How to properly measure the added value of your operations

Before you start measuring the performance of an activity, you need to know what you are trying to measure and what the objective is.

The performance of an operation is measured by the use of the most expensive resource.

I often measure the performance of operators or industrial production teams. Performance is a simple ratio: value-added time divided by total time required. The idea is to observe the operations and classify them into two categories: value-added or non-value-added.

But what is the performance of handmade production? One evening, I decided to measure the activity of a volunteer, while he was cooking an Asian style wok.

I quickly realized that I had forgotten a major detail before starting my measurement.
Which performance was I trying to measure: my process performance (getting dinner ready as soon as possible) or my operator performance (keeping my cook as busy as possible)?

What added value am I measuring?

Several steps are value-added for both my product and the operator. When the cook washes the vegetables, cuts the vegetables and meat or mixes the ingredients in the wok, the operator creates added value and the dish gains value.

When the cook rereads his recipe or waits for his pan to heat up, these are non-value added operations for the product and the operator.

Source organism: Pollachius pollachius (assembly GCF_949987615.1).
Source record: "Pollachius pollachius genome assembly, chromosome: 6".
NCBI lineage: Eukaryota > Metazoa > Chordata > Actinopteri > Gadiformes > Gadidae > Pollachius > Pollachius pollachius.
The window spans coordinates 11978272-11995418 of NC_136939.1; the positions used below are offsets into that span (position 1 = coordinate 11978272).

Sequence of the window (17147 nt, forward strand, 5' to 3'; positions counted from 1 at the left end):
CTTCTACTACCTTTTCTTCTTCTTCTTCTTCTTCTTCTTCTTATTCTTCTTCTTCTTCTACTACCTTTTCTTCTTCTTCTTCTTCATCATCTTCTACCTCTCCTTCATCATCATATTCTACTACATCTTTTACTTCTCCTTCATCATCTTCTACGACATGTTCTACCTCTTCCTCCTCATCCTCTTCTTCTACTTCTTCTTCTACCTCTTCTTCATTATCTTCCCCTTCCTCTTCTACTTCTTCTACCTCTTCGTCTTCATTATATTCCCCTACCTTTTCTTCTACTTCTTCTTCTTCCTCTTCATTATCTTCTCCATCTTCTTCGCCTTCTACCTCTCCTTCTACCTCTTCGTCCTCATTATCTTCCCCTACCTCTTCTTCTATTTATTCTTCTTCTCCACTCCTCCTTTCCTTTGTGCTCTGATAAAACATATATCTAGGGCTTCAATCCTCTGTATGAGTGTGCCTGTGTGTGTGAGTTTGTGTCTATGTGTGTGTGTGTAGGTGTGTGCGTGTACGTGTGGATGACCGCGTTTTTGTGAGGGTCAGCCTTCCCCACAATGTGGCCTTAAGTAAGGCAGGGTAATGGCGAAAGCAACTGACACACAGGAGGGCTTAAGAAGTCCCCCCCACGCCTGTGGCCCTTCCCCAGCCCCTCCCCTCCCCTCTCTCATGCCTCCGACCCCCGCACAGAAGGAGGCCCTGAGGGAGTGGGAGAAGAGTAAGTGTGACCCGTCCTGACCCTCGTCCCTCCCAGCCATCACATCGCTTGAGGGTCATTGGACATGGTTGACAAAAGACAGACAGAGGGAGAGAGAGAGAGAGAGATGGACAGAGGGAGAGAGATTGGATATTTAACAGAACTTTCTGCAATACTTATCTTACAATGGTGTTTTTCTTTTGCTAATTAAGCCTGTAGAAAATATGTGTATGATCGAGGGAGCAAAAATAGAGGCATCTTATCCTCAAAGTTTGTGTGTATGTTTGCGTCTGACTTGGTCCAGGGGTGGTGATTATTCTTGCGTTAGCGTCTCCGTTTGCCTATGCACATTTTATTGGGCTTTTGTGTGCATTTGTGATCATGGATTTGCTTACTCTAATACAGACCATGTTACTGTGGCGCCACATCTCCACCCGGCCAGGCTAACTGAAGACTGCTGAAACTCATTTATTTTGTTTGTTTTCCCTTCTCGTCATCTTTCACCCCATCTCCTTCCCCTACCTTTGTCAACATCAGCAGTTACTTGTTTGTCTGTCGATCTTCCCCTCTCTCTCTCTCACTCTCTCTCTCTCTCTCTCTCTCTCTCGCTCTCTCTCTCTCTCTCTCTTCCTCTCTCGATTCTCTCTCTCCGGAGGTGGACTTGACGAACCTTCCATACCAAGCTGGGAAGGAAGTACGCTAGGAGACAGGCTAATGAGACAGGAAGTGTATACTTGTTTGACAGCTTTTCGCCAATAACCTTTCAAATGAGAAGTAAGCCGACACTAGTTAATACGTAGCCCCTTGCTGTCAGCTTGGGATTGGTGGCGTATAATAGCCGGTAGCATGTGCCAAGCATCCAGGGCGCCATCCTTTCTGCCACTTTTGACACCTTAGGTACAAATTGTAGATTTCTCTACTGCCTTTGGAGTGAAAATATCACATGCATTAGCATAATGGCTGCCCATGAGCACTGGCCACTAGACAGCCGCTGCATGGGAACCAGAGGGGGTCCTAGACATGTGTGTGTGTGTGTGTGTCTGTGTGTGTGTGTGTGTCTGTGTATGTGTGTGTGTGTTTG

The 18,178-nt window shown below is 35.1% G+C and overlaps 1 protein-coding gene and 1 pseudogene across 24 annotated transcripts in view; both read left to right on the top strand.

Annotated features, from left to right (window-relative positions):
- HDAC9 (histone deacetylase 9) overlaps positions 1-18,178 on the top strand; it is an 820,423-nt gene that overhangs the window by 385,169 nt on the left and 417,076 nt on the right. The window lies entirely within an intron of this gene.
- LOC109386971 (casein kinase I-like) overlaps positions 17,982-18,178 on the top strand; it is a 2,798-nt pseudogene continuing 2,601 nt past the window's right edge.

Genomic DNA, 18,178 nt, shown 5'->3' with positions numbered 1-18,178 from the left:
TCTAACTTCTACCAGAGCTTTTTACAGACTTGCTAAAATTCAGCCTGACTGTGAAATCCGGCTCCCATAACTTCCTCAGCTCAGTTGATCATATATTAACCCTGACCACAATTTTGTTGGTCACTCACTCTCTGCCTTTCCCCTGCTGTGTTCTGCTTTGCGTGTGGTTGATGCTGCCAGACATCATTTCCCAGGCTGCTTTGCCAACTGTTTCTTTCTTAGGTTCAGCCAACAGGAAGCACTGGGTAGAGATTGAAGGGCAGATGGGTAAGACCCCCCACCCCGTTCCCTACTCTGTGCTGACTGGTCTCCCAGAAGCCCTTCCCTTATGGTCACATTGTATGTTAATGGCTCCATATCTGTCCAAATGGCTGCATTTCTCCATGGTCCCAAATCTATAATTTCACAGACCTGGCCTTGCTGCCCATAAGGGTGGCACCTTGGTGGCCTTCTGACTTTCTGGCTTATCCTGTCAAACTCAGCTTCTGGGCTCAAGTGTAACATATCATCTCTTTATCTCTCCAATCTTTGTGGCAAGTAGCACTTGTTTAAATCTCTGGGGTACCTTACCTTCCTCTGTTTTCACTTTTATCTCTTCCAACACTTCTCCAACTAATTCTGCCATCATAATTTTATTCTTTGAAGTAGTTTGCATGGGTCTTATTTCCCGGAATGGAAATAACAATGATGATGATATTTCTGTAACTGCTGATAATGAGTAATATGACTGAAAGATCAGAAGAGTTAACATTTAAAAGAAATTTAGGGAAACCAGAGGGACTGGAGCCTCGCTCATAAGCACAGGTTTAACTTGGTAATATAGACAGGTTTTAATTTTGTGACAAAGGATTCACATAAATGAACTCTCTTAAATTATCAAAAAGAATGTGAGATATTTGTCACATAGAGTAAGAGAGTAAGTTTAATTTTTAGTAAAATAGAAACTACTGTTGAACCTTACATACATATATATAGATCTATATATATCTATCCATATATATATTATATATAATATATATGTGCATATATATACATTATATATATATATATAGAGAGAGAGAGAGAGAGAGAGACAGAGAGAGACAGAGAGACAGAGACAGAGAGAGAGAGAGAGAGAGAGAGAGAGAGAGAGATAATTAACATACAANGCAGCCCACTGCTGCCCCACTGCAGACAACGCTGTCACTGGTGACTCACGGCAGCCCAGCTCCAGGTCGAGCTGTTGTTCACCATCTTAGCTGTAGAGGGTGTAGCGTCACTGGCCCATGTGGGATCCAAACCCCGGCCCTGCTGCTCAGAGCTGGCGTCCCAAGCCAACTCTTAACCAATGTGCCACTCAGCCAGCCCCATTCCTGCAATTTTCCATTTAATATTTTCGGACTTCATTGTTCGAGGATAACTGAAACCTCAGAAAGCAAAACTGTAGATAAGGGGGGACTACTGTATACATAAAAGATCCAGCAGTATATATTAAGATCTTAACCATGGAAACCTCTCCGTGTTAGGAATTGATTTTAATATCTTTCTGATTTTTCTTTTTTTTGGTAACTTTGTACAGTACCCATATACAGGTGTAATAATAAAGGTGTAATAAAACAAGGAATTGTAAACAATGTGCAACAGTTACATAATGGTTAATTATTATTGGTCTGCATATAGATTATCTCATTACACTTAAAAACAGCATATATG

On the other hand, when the cook cleans his utensils while the dish is cooking … The product gains value, but the operator brings no value to the product. We could possibly put these times in a category of incompressible time. Indeed, cooking requires cleaning, even if it does not bring direct value to the product.

However, once he finishes his dishes and waits behind the wok for the onions and peppers to cook properly, he produces no added value, while the dish gains value every second.

When all is said and done, my product will have had 83% of value-added operations, while my operator will have generated value for only 48% of his time. Cooking time explains the difference. Even though he washed dishes and tidied up for 35% of his time, I’m not sure that was an optimal use of his time.

What is the purpose of the measure?

In my case, the goal was to prepare my dinner quickly. A rate of 90% of added value is therefore very satisfying. On the other hand, my cook was only producing value for 60% of his time. That’s pretty low, I could have used him for other tasks during that time.

In a company, the goal may be to produce as quickly as the process allows. In this way, the machines are used to the fullest, while the workforce remains idle at any given time. On the other hand, the objective may be to make the most of the workforce. In this case, it is the machines that are not used to their full capacity.

To get the right measurements, we need to check the backlog, the availability of resources. The next step is to identify the bottlenecksand the incompressible processing time. Finally, it is important to discuss with the client what they want from the measure.